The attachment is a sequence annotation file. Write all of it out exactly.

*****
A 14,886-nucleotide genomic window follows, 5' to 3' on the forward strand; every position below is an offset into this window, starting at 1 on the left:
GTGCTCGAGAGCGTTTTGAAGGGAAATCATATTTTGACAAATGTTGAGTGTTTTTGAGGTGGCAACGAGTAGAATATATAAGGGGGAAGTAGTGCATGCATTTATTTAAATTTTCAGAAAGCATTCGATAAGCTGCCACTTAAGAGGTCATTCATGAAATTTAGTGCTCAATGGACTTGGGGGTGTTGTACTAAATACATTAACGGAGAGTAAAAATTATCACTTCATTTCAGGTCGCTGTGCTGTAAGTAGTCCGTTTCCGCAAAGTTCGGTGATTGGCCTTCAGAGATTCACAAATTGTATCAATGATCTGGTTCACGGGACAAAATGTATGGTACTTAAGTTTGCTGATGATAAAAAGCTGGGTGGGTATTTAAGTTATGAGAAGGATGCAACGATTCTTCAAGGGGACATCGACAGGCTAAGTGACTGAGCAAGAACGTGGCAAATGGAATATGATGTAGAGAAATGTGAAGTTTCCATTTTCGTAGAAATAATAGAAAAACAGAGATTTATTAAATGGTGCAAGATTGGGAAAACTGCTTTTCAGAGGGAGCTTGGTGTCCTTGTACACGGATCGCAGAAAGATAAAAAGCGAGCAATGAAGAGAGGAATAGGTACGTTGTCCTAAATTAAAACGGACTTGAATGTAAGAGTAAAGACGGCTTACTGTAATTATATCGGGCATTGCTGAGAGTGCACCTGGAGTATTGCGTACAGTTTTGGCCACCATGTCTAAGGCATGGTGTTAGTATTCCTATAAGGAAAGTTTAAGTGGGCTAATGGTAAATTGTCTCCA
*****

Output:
A 14,886-nucleotide genomic window follows, 5' to 3' on the forward strand; every position below is an offset into this window, starting at 1 on the left:
GTGCTCGAGAGCGTTTTGAAGGGAAATCATATTTTGACAAATGTTGAGTGTTTTTGAGGTGGCAACGAGTAGAATATATAAGGGGGAAGTAGTGCATGCATTTATTTAAATTTTCAGAAAGCATTCGATAAGCTGCCACTTAAGAGGTCATTCATGAAATTTAGTGCTCAATGGACTTGGGGGTGTTGTACTAAATACATTAACGGAGAGTAAAAATTATCACTTCATTTCAGGTCGCTGTGCTGTAAGTAGTCCGTTTCCGCAAAGTTCGGTGATTGGCCTTCAGAGATTCACAAATTGTATCAATGATCTGGTTCACGGGACAAAATGTATGGTACTTAAGTTTGCTGATGATAAAAAGCTGGGTGGGTATTTAAGTTATGAGAAGGATGCAACGATTCTTCAAGGGGACATCGACAGGCTAAGTGACTGAGCAAGAACGTGGCAAATGGAATATGATGTAGAGAAATGTGAAGTTTCCATTTTCGTAGAAATAATAGAAAAACAGAGATTTATTAAATGGTGCAAGATTGGGAAAACTGCTTTTCAGAGGGAGCTTGGTGTCCTTGTACACGGATCGCAGAAAGATAAAAAGCGAGCAATGAAGAGAGGAATAGGTACGTTGTCCTAAATTAAAACGGACTTGAATGTAAGAGTAAAGACGGCTTACTGTAATTATATCGGGCATTGCTGAGAGTGCACCTGGAGTATTGCGTACAGTTTTGGCCACCATGTCTAAGGCATGGTGTTAGTATTCCTATAAGGAAAGTTTAAGTGGGCTAATGGTAAATTGTCTCCA